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India News

Citizenship and triple talaq Bills will lapse if no Rajya Sabha nod today



The Citizenship (Amendment) Bill, 2019 and The Muslim Women (Protection of Rights on Marriage) Bill, 2018, two Bills which have generated much heat inside and outside Parliament and have cleared Lok Sabha, will lapse if Rajya Sabha does not pass them Wednesday, the last day of the Budget session.

The report of the Comptroller and Auditor General of India, Performance Audit on “Capital Acquisition in Indian Air Force”, is also listed for tabling in Rajya Sabha Wednesday. The report is expected to have the CAG’s findings on the Rafale deal over which the Congress and other Opposition parties have locked horns with the BJP-led government.

Opposition parties have protested the listing of the citizenship Bill without consultation, but government sources cited a 2016 decision of the Business Advisory Committee of Rajya Sabha when three hours were allocated for a discussion on the Bill. Even if it is taken up and not passed, it will not survive the dissolution of the 16th Lok Sabha in which it was introduced.

The provision regarding lapse of a Bill in the Rajya Sabha Legislative Procedure states: “A Bill pending in Rajya Sabha which has not been passed by Lok Sabha does not lapse on the dissolution of Lok Sabha but a Bill which is passed by Lok Sabha and is pending in Rajya Sabha lapses on the dissolution of Lok Sabha.”

Both the citizenship Bill and triple talaq Bill were introduced in Lok Sabha, passed there and transmitted to Rajya Sabha. Once a new Lok Sabha is elected, both Bills will have to clear Lok Sabha again.

Assam and other states of the North-East have been roiled by protests over the citizenship Bill which seeks to relax Indian citizenship eligibility rules for immigrants belonging to six minority religions — Hindus, Sikhs, Buddhists, Jains, Parsis and Christians — from Afghanistan, Bangladesh, Pakistan.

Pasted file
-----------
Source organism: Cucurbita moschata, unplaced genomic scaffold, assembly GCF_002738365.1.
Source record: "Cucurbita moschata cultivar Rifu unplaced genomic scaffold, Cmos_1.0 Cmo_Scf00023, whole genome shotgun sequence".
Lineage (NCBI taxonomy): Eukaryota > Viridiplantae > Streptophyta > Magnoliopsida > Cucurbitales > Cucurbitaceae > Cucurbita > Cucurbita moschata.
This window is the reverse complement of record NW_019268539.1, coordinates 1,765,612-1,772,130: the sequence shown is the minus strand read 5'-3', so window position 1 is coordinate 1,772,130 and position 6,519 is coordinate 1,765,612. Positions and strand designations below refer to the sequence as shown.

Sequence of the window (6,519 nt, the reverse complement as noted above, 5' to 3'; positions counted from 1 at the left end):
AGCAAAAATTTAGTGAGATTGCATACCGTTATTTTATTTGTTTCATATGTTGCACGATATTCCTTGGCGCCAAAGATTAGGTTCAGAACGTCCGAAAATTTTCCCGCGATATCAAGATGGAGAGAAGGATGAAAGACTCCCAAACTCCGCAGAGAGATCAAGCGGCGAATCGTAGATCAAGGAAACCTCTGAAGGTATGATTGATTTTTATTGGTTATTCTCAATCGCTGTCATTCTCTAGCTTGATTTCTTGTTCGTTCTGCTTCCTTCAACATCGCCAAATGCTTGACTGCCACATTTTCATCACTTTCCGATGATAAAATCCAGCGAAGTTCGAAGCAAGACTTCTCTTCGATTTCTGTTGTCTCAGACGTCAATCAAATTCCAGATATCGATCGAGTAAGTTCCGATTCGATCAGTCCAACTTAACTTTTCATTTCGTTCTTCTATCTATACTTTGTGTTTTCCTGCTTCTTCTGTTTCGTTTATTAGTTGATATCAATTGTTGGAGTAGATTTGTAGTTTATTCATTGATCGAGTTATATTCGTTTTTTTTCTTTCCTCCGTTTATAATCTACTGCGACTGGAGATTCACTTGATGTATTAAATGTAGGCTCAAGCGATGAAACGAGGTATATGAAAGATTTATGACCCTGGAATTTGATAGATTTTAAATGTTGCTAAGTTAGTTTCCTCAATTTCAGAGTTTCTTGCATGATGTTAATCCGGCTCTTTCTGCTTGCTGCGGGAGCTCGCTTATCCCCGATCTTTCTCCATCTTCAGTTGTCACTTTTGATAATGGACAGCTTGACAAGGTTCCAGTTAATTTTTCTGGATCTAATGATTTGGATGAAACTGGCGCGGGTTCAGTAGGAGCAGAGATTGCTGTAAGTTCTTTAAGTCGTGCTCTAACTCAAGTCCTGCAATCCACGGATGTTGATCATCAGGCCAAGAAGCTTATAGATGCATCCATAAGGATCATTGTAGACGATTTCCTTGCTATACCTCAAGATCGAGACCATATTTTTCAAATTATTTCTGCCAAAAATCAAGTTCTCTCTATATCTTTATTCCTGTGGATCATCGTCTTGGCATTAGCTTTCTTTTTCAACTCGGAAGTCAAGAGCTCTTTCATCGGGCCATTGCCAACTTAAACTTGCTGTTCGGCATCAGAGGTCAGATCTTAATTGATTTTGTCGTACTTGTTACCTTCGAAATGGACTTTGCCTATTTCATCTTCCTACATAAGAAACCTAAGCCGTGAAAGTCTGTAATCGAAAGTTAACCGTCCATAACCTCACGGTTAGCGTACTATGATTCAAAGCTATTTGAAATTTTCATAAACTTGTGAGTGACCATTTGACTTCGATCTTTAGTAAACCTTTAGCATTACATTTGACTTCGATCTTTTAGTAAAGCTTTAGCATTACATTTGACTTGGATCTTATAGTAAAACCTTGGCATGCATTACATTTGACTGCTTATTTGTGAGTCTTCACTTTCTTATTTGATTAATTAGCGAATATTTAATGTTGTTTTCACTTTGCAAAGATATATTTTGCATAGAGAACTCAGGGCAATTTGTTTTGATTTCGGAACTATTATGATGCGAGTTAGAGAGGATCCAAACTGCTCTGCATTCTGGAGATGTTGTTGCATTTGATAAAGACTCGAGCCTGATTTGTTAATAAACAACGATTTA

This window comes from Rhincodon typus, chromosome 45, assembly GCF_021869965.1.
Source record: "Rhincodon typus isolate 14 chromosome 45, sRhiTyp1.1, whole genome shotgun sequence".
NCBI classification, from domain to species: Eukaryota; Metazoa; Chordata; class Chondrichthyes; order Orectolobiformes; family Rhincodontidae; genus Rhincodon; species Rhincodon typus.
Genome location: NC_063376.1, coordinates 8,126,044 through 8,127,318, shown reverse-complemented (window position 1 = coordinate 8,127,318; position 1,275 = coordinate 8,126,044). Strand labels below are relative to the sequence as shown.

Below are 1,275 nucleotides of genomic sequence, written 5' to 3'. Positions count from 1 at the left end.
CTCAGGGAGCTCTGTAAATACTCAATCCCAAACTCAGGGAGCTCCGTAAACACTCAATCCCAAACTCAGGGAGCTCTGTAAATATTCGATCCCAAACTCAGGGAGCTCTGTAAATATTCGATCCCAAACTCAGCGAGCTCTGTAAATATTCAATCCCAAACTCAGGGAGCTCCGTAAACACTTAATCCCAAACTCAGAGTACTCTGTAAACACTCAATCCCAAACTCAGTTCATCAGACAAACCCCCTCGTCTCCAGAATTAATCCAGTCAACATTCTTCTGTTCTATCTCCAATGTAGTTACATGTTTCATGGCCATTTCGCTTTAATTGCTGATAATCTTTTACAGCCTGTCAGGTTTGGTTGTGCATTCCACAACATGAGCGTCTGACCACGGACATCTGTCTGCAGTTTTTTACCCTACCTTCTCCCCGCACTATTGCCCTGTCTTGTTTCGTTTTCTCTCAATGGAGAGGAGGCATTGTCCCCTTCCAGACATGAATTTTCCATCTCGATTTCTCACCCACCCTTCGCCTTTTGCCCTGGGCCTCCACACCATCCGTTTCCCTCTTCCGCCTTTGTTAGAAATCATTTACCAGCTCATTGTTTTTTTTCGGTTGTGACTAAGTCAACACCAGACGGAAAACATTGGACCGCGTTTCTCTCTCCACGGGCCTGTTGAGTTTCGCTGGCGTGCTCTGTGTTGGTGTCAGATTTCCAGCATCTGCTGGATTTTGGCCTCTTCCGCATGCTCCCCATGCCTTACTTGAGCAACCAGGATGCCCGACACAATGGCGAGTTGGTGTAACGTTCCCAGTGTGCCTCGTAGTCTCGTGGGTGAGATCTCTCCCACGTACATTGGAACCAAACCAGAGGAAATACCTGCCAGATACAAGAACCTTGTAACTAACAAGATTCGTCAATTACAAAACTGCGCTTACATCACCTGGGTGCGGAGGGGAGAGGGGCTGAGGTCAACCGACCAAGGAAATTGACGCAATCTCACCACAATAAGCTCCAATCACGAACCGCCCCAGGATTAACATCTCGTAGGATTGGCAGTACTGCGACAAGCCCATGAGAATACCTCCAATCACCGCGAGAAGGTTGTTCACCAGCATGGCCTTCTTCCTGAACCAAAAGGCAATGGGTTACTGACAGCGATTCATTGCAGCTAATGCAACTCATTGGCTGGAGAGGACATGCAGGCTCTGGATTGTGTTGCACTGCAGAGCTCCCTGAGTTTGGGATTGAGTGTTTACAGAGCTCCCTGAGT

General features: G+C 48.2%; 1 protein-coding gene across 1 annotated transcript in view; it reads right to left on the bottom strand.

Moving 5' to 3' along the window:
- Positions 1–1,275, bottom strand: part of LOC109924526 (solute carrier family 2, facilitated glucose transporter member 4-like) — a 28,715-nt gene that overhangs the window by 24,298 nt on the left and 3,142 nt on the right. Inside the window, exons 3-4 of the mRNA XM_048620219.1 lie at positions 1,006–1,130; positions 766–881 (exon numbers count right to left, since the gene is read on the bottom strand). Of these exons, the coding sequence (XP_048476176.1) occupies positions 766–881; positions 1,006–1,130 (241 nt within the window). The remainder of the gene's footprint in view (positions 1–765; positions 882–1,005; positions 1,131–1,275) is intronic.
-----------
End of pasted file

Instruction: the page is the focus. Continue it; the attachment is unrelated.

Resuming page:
On Monday, Tej Hazarika, son of celebrated singer Bhupen Hazarika who was conferred the Bharat Ratna posthumously this Republic Day, put the government on notice, saying the “painfully unpopular” Bill was “actually undermining” his father’s “documented position” and was “in direct opposition” to what he “believed in his heart of hearts”.

“How the Center moves on this matter far outweighs in importance the awarding and receiving of such national recognition — a display of short lived cheap thrills,” Tej Hazarika said.

NDA partner JD(U), on the eve of the Budget session, sent a delegation to Assam and said all its six MPs in Rajya Sabha would vote against the Bill. The Shiv Sena too made its opposition to the Bill clear following an “appeal” by AGP which walked out of the Assam government over the issue. The NPP, which heads the Meghalaya government, too has threatened to walk out of the NDA on the issue.

While an ordinance is currently in force outlawing triple talaq — the government has the option of repromulgation if the Bill is not passed this session — the Congress has already said it would scrap the Bill if it is voted to power.

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